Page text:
‎2 minutes with Randa Kamel: How to enhance Egypt’s education sector as a third party

Launched in 2012, the Education First Foundation has ‎been on a mission to bridge the attainment gap between private and public schools – photo courtesy of the foundation’s official Facebook page

Improving the state’s education system lies at the heart of Egypt Vision 2030 – Sustainable ‎Development Strategy. However, bringing about a tangible transformation in the public school ‎system can become extremely challenging. Issues like overpopulation and the decades-long ‎degradation of the education system stand in the way of real reform. Alongside the Ministry of ‎Education’s overhaul of the teaching methods and curricula of public schools, civil society ‎organizations and other entities are working on developing and enhancing the system as a third ‎party. ‎

Among those efforts is the Education First Foundation. Launched in 2012, the foundation has ‎been on a mission to bridge the attainment gap between private and public schools, helping ‎students in public schools realize their full potential through interactive youth camps and ‎outreach programs.‎

In academic partnership with the Florida Atlantic University’s Department of Educational ‎Leadership and Research Methodology, the foundation has so far offered over 380 scholarships ‎to students from public schools and trained over 7,500 school staff members in its first phase. ‎The 721 schools the foundation works with host about 1 million students. It has also provided ‎‎15,000 educators with quality teacher training, in partnership with the Ministry of Education.

In an interview with Business Forward, secretary-general of the Education First Foundation ‎Randa Kamel highlights the state of Egypt’s education sector and how the entity evaluates its ‎impact.‎

Is the education sector still underserved?‎
The education sector should be a priority in national development strategies; it represents the ‎nation’s hope for a better future and livelihood. However, it is the least exposed to a real ‎overhaul. For instance, the status of Egypt’s surgery rooms has evolved compared to the past; ‎they have been comprehensively upgraded throughout the years. But not much has changed in ‎Egyptian classrooms. ‎

In my opinion, an urgent overhaul of the teaching methods is needed to bring about the desired ‎change, while keeping up with the global trends of innovative teaching methods and ‎progressive ideas.‎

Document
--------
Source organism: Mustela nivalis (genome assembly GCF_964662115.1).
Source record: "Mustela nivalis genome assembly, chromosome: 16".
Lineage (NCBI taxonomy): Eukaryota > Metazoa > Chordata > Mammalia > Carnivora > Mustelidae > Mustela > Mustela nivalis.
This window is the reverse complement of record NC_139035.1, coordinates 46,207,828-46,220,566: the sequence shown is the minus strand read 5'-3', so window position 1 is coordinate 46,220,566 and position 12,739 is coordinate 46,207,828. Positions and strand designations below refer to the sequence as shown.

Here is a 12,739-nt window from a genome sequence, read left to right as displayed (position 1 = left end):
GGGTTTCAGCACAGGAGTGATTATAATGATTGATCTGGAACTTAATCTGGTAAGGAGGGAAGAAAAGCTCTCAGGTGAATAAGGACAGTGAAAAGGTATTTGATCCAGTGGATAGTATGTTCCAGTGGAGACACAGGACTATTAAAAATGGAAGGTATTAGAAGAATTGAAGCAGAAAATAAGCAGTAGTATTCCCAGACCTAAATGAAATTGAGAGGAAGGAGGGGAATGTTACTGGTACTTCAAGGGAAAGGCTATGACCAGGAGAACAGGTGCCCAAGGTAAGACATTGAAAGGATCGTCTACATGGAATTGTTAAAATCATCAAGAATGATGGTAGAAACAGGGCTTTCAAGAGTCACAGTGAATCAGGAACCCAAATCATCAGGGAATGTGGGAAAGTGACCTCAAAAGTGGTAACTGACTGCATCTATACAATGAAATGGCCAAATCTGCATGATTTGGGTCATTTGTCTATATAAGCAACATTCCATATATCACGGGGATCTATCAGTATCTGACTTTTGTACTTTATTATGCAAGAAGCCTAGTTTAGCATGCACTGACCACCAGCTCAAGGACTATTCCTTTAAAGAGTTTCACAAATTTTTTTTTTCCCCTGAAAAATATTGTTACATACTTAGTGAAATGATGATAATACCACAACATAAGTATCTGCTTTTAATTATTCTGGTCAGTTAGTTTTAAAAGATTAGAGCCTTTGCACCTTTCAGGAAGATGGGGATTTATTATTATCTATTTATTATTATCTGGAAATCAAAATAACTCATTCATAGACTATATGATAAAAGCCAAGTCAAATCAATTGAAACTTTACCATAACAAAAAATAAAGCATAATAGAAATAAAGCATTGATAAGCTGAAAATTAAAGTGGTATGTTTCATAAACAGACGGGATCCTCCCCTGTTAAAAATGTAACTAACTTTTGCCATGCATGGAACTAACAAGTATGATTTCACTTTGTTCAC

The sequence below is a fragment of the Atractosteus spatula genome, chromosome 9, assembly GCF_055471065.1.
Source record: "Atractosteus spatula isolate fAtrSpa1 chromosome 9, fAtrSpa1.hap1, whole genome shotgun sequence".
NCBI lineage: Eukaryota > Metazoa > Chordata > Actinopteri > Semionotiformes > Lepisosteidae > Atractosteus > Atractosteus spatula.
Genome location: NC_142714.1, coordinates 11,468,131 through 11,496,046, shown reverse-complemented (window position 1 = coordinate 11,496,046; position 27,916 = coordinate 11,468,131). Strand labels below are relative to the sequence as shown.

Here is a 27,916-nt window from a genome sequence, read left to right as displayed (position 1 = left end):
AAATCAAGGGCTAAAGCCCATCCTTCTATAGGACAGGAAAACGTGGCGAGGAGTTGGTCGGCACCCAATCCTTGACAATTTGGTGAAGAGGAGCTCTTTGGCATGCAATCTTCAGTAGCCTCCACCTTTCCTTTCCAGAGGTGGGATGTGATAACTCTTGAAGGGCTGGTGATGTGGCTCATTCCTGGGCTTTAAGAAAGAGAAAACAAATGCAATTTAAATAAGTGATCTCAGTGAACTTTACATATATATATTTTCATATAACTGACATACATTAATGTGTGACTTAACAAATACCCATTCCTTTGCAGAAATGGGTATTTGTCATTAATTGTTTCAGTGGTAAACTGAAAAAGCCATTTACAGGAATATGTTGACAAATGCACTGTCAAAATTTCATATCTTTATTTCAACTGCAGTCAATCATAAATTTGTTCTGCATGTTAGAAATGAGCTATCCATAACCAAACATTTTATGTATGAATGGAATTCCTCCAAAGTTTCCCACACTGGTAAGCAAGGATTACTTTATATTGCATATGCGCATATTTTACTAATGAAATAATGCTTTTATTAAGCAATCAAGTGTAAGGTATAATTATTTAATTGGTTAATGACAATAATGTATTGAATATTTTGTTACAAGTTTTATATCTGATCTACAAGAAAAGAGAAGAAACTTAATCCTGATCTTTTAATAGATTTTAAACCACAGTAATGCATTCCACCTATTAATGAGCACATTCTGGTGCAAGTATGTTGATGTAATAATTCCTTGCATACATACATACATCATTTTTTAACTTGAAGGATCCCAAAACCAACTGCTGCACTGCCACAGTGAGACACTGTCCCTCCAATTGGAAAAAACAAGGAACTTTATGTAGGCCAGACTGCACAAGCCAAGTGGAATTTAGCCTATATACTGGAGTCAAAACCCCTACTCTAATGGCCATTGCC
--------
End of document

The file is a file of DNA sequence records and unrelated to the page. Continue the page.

We, at the foundation, are motivated by life-changing possibilities. We work on transforming ‎under-resourced students through quality education in public schools, ensuring strong ‎workforce in the future. Through our extracurricular endeavors and different outreach ‎programs and youth camps, we add academic value to students enrolled in these schools.‎

How do you evaluate and measure your impact?‎
First, I would like to say that we are not concerned with decreasing the number of students in the ‎classrooms or upgrading educational facilities. We are working on strengthening students’ educational ‎abilities, beyond the conventional schooling system.‎

At the student level, we assess our success through constantly connecting with the students ‎graduating from our training programs, in order to assess the impact of our work.‎

To demonstrate our successful work, three of our scholarship winners were later awarded an ‎opportunity to study a semester abroad in one of the high-ranking schools in US.‎

At the school level, we routinely make site visits to schools, whose managers or teachers were ‎previously part of our training programs to help us evaluate the impact of our training programs on ‎their day-to-day jobs . We also carry out regular competitions to reward the highest-performing ‎teachers, while encouraging others to follow in their footsteps.‎

We have also noticed how former participants of our program are transferring their gained knowledge ‎to their colleagues; thus, maximizing our on-ground impact.‎

What were the foundation’s major milestones?‎
Last year, we had an agreement with the Ministry of Education to provide around 15,000 ‎educators with quality teacher training. Recently, we set up youth camps to support students ‎talented in music, arts, science and technology, providing them with mentors in the discipline of ‎their choice.‎

For example, some of our distinguished graduates were admitted into an internship at the ‎Egyptian National Theatre, while their tech-savvy peers got an internship at BMW. ‎

This year, we are planning to train public school principals, supervisors and kindergarten ‎teachers on leadership skills . ‎

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